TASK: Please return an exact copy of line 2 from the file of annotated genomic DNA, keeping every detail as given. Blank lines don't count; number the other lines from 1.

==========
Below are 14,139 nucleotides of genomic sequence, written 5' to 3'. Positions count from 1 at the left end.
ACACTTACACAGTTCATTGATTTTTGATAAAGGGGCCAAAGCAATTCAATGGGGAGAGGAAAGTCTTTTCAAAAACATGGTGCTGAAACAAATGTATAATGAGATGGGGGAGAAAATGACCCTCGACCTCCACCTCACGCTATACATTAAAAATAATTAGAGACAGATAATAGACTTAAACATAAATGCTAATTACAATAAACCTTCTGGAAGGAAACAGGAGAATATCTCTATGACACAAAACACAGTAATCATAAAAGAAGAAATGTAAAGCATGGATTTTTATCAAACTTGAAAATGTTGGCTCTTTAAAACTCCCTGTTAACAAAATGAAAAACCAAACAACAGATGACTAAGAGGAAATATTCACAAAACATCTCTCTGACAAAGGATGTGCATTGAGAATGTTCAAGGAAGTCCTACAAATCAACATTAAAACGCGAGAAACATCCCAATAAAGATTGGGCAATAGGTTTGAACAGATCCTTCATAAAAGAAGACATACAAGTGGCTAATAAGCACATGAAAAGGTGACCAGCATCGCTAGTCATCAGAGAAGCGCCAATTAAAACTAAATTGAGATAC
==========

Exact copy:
ACACTTACACAGTTCATTGATTTTTGATAAAGGGGCCAAAGCAATTCAATGGGGAGAGGAAAGTCTTTTCAAAAACATGGTGCTGAAACAAATGTATAATGAGATGGGGGAGAAAATGACCCTCGACCTCCACCTCACGCTATACATTAAAAATAATTAGAGACAGATAATAGACTTAAACATAAATGCTAATTACAATAAACCTTCTGGAAGGAAACAGGAGAATATCTCTATGACACAAAACACAGTAATCATAAAAGAAGAAATGTAAAGCATGGATTTTTATCAAACTTGAAAATGTTGGCTCTTTAAAACTCCCTGTTAACAAAATGAAAAACCAAACAACAGATGACTAAGAGGAAATATTCACAAAACATCTCTCTGACAAAGGATGTGCATTGAGAATGTTCAAGGAAGTCCTACAAATCAACATTAAAACGCGAGAAACATCCCAATAAAGATTGGGCAATAGGTTTGAACAGATCCTTCATAAAAGAAGACATACAAGTGGCTAATAAGCACATGAAAAGGTGACCAGCATCGCTAGTCATCAGAGAAGCGCCAATTAAAACTAAATTGAGATAC